Some interesting things happened in this election, a key one being, I guess, that the $1.6 million that Maxine McKew had jimmied out of Gillard for Bennelong to pay for a multicultural food festival community hall makeover, won’t reappear. It’s also not clear that Richmond (Melbourne) will get its Vietnamese community arch, promised by Anthony Albanese for $500,000. Is this a sign of the times, the only two multicultural promises and the ALP loses both seats?
While most of the candidates were once again from the old white Australia, a number of key changes can be discerned. One continuity was soon apparent as a deal-maker. Bob Katter, channeling the true Ocker (and its main surviving example with the demise of Wilson Tuckey), has blossomed in the very north. Coming from a Lebanese Christian background some many generations ago (the same immigration wave that brought us the remarkably different New South Wales governor Marie Bashir), Katter’s Dad was an ALP member who went over to the DLP in the Labor Split, and then to the Country Party. Bob grew up in the classic Country party milieu of rural protectionism, where costs are socialised and profits privatised. As a state minister he held Ethnic Affairs and Aboriginal Affairs portfolios.
Meanwhile the NSW seat of Greenway has seen the ALP pushed to the wire by a young Liberal Filipino Australian Jaime Diaz, flagging the rising role of well-to-do Asians in Sydney’s north and northwest. This is the same constituency that abandoned Maxine McKew (even though she held the anti-ALP swing below that experienced elsewhere in Sydney). In the ALP rusted-on electorate of Chifley the first “Muslim” MP, Ed Husic was successful - after being defeated in a religion-based hate campaign in the 2004 election in Greenway.
In Hasluck the neck and neck race saw Indigenous candidate Ken Wyatt just sneak through for the Liberal party. Elsewhere Indigenous issues were on slow burn, but did not feature. Carpentaria returned Warren Entsch for the LNP, who claimed that Indigenous remote communities were voting LNP for the first time, reacting angrily to the Queensland government’s “wild rivers” legislation. Warren Snowdon confirmed his hold on the geographically huge seat of Lingiari, despite a 13 per cent swing against him - none of which went to the Coalition. Greens and two independents (one pro-Green, one Indigenous) totalled 22 per cent of the primary vote, suggesting significant opposition to the Intervention.
At the International Unity in Diversity conference in Townsville over the two days before the election, a raft of cultural diversity policy issues were identified, debated and proposed. They provide a flavour of the proposals that the cultural diversity lobby may be able to advance with the Greens, soon to be in control of the Senate, and a number of key lower house MPs more attuned to what happens when you don’t listen to the people.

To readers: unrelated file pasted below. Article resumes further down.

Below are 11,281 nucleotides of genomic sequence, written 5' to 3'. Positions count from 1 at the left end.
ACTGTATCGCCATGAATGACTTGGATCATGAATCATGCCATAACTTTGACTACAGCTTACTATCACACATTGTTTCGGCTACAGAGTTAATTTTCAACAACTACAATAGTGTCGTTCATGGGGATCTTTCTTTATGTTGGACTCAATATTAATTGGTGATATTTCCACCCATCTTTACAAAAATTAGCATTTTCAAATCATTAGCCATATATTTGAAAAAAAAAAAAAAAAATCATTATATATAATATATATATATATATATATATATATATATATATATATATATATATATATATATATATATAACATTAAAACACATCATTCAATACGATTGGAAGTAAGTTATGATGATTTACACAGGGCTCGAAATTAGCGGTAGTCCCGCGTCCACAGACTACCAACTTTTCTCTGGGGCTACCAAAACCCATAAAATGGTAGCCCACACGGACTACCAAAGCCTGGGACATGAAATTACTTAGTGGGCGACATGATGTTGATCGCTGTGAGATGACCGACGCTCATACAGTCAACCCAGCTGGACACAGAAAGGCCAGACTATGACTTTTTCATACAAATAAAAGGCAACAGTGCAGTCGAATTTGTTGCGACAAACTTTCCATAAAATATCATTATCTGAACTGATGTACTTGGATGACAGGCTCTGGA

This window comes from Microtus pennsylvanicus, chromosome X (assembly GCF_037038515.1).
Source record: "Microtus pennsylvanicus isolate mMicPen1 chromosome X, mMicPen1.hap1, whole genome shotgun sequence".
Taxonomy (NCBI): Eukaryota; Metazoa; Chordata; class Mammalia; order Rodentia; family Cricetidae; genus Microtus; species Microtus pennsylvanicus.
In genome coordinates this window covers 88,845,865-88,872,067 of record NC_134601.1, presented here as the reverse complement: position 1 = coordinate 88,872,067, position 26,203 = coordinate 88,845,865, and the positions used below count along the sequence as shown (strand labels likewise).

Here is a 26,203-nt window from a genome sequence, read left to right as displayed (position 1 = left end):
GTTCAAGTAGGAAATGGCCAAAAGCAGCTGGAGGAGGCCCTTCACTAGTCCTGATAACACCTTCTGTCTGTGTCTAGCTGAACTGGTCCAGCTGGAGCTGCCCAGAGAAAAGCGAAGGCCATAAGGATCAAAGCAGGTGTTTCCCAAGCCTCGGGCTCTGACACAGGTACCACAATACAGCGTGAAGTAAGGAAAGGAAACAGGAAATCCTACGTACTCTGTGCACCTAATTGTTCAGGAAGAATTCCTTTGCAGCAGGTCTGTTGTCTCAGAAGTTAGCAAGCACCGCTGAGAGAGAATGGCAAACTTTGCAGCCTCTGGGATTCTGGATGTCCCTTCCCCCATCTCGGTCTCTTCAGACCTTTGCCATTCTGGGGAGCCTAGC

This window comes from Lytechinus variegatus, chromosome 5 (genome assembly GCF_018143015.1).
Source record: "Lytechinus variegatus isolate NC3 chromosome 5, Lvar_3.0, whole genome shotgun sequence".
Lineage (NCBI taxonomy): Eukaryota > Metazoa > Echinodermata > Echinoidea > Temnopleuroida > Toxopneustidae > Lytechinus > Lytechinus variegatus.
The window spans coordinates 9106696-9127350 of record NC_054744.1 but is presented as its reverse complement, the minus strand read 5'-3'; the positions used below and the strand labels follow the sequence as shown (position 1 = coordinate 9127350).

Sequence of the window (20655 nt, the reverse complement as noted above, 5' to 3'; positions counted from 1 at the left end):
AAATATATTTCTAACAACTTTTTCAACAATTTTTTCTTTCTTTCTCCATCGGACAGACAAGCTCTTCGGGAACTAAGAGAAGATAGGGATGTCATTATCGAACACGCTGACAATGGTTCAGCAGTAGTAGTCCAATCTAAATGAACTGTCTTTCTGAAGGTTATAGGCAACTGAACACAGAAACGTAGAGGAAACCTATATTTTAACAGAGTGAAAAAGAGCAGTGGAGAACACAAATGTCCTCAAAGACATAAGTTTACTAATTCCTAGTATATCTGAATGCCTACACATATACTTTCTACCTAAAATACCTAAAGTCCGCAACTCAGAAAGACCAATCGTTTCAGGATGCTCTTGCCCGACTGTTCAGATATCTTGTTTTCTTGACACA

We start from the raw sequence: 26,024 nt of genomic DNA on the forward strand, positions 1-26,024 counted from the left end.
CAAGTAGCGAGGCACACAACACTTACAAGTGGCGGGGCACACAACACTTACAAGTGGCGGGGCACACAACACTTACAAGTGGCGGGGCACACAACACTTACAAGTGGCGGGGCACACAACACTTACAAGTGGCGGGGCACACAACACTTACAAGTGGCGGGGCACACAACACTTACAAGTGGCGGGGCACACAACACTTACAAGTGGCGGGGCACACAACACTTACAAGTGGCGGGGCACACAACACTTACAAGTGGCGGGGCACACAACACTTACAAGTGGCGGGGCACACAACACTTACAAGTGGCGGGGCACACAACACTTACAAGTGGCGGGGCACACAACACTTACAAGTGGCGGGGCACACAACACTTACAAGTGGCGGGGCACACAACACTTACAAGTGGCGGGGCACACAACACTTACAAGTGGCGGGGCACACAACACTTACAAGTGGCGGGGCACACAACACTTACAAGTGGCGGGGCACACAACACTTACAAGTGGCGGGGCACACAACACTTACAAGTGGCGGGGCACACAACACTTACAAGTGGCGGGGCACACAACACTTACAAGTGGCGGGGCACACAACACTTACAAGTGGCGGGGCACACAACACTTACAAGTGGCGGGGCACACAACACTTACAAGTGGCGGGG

In the inner city seats in Sydney held by ALP front-benchers such as Anthony Albanese, Tanya Plibersek and Peter Garrett, swings away from Labor were dramatic. Albanese was driven to preferences, with a 9 per cent swing, most going to the Greens and putting them ahead of the Liberals on first preferences. Plibersek saw a 5 per cent drift of her primaries to the Greens. Garrett saw an 8 per cent swing though in his case most went to the Liberals.
While the Greens did not foreground their cultural diversity agenda for the election, they had strong policies on refugees and asylum seekers, which would directly confront attempts to re-open Nauru and re-introduce temporary protection visas. They are strong on the need for human rights protections, identifying health as a human rights issue.
In the health area they will increase community based health services and mental health. These all carry implications of a much more multicultural health policy framework, addressing diversity and the importance of well-being. In education their agenda has more dramatic implications, the most significant being the ending of the current arrangements for funding of private schools. They stress equity considerations, and propose peeling back the funding for wealthy schools and redirecting it to poorer public schools.
For migrants and refugees the Greens diverge completely from the major parties. They will increase off shore quotas for refugees, end off-shore processing, and introduce climate change refugee visas. They will “re-integrate” Australia, making all Australian territory part of the Migration Zone. In addition they will increase funding to the Settlement sector to provide effective support through the migrant resource centres and similar organisations.
The multicultural agenda reflects broadly the position of the sector in relation to the current policy vacuum among both the government and opposition. They support anti-racism education, effective consultation with diversity communities, effective interpreting services, cross-cultural training for government, ensure the capturing of national data on diversity for public policy, and re-establish an Office of Multicultural Affairs in the PM’s Department.
While it is unlikely all of these policies will be at the apex of the Greens negotiating with government, every one of them provides an opening for community organisations and service bodies to advance the arguments for more effective programs for culturally diverse communities, and in the combating of racism.
The big issue will be the Greens’ population policy. They are in favour of sustainable population - but some want to remove the baby bonus, while supporting paid parental leave. They don’t have a “population target”, and there would be major internal debates over whether to go the cut back immigration route, and if so, to what extent.